Furthermore, a dilemma invariably arises: Is it better to devote the whole amplification budget to a single, costly combination of preamp and power amp, or opt for an active multi-amp approach using more but less costly amps? There’s no easy answer -- what you might gain by buying active speakers you could lose on the power-amp side.

Some hi-fi manufacturers have enjoyed significant success with active speakers. Four brands that immediately spring to mind are Bang & Olufsen, from Denmark, and three leading British brands: Linn, Meridian, and Naim Audio. But the pro audio sector is probably where active drive has been most widely adopted. Many studio monitors are produced only in active form, sometimes with the filters and power amps built into the speakers (such as in the smaller Genelec models), and sometimes with separate racks of electronics (such as with the large PMC-Bryston combos).

Active speakers can be packaged in two different ways, each of which has its advantages and disadvantages. Meridian and B&O, for example, invariably build the active filters and power amps into the loudspeakers themselves, which keeps things compact and avoids the need to run several sets of heavy-gauge speaker cable. Both of these brands have models that can be fed with digital as well as analog signal inputs, and that carry out filtering and EQ in the digital domain. The down sides are that the amp-speaker package is a fixed entity with no scope for future upgrading, and the need to provide mains power to the speakers, which is not always convenient.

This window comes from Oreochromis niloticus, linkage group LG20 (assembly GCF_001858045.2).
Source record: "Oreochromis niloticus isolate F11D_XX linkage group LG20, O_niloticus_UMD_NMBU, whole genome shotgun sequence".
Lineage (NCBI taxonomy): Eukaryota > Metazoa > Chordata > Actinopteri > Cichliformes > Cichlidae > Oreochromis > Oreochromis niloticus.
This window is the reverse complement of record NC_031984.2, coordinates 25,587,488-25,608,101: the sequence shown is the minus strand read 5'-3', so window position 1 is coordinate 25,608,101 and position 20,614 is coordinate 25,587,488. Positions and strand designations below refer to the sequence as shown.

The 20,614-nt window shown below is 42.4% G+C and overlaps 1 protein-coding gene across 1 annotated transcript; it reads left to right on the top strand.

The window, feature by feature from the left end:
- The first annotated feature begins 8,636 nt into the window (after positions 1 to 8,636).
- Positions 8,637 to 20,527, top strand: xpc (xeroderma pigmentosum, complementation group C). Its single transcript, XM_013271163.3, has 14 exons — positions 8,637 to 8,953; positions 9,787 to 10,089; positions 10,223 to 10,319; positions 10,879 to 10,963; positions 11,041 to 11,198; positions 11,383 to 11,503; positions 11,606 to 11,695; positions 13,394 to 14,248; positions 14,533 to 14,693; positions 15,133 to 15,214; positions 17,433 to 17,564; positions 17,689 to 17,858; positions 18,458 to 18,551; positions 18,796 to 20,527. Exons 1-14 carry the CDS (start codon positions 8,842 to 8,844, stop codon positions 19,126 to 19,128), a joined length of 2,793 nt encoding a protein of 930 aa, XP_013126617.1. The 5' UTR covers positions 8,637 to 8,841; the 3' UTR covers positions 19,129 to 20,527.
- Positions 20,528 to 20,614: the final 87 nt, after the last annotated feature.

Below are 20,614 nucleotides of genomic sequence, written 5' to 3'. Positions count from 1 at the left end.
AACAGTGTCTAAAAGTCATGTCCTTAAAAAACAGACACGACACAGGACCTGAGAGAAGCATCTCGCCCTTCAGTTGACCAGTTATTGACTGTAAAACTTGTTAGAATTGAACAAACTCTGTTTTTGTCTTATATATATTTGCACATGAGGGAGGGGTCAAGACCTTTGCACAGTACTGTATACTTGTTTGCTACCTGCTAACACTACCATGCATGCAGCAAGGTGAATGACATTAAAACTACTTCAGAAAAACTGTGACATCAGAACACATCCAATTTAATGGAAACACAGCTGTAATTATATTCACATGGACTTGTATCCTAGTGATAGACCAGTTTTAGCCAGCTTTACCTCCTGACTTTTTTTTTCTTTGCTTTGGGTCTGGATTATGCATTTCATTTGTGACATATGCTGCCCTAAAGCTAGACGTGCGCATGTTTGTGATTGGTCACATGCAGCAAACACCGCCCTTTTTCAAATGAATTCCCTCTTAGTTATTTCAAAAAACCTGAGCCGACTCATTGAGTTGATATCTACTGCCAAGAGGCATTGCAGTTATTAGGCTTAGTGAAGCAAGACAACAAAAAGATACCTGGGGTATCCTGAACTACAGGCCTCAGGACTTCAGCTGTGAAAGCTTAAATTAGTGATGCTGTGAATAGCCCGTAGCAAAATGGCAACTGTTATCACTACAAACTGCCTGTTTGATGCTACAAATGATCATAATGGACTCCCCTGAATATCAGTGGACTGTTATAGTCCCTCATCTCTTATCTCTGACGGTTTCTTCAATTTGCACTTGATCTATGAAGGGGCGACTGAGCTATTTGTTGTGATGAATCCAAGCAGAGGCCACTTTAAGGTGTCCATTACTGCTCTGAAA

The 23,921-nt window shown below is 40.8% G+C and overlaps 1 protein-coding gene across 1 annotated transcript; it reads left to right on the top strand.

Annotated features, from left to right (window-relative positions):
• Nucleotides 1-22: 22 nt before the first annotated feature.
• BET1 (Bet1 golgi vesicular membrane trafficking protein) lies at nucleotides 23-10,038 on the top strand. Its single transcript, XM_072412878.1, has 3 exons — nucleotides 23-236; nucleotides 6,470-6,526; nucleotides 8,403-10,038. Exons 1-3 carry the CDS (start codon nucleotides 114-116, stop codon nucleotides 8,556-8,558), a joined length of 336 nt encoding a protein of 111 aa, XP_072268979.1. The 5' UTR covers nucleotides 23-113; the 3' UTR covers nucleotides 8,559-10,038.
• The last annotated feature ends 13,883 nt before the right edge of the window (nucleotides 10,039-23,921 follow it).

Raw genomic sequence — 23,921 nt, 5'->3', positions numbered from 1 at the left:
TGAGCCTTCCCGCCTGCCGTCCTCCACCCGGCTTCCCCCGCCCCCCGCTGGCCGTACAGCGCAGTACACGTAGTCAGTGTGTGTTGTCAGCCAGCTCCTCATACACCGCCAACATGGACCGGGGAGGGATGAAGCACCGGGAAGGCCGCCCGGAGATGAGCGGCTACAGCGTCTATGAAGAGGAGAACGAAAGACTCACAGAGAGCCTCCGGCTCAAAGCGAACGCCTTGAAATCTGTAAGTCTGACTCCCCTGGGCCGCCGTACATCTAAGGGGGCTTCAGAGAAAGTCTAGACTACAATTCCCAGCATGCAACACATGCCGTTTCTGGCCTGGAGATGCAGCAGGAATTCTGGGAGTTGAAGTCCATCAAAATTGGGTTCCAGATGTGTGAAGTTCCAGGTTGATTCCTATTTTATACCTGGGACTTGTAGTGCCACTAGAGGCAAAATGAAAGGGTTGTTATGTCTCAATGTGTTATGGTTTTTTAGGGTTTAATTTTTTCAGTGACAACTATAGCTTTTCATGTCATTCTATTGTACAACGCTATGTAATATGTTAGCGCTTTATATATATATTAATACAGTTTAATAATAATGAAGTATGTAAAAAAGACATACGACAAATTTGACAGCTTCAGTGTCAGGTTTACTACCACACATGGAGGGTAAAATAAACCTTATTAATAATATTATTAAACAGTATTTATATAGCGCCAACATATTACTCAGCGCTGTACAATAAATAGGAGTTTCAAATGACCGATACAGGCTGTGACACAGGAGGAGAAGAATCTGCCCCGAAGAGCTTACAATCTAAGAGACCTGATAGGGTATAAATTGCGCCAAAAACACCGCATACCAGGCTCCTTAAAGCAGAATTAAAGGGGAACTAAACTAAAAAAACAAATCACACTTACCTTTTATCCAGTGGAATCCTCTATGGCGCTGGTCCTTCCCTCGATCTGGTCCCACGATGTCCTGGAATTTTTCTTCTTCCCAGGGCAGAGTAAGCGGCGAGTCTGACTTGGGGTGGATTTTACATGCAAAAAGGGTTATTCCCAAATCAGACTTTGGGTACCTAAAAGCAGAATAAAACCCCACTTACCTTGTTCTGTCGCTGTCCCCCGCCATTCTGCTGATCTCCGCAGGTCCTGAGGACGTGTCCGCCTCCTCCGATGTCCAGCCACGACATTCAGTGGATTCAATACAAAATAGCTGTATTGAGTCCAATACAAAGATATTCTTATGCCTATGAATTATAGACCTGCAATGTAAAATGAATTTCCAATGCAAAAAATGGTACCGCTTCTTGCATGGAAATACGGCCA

Linn and Naim, in contrast, keep their amplification and active filtering separate from the speakers, largely for the extra flexibility this affords. Both brands offer convertible, passive/active loudspeakers -- a customer can start out by purchasing a passive system driven from a single stereo amp, then add power amps and active filtering to upgrade the sound later, when funds permit. There may be an additional advantage in keeping the electronics well away from the heavy vibrations created by the speaker drive units.

Perhaps the most advanced and interesting active loudspeaker is B&O’s brand-new BeoLab 5, one of the most elaborate and complex speakers ever made. This four-way design is stuffed with digital processing power and packed with no less than 2500W of built-in amplification: one 1000W power amp for each of the low-bass (15") and upper-bass (6.5") drivers, plus 250W each for the midrange (3") and treble (0.75") domes.

There are two reasons for the BeoLab 5’s massive bass power reserves. One is to equalize the bass drivers with considerable bass boost so they can operate properly in their small enclosures. The other is for a very clever and complex system that measures the bass interaction of speaker and room, then computes and inserts an additional layer of digital equalization to create a flat net response. Add in the acoustic lenses that control the directivity of the mid- and high-frequency domes, and you end up with a loudspeaker that should give very consistent results, regardless of the characteristics of the room it’s used in or where it’s placed therein. That represents a revolution in speaker design that could not have happened without active drive.

...Paul Messenger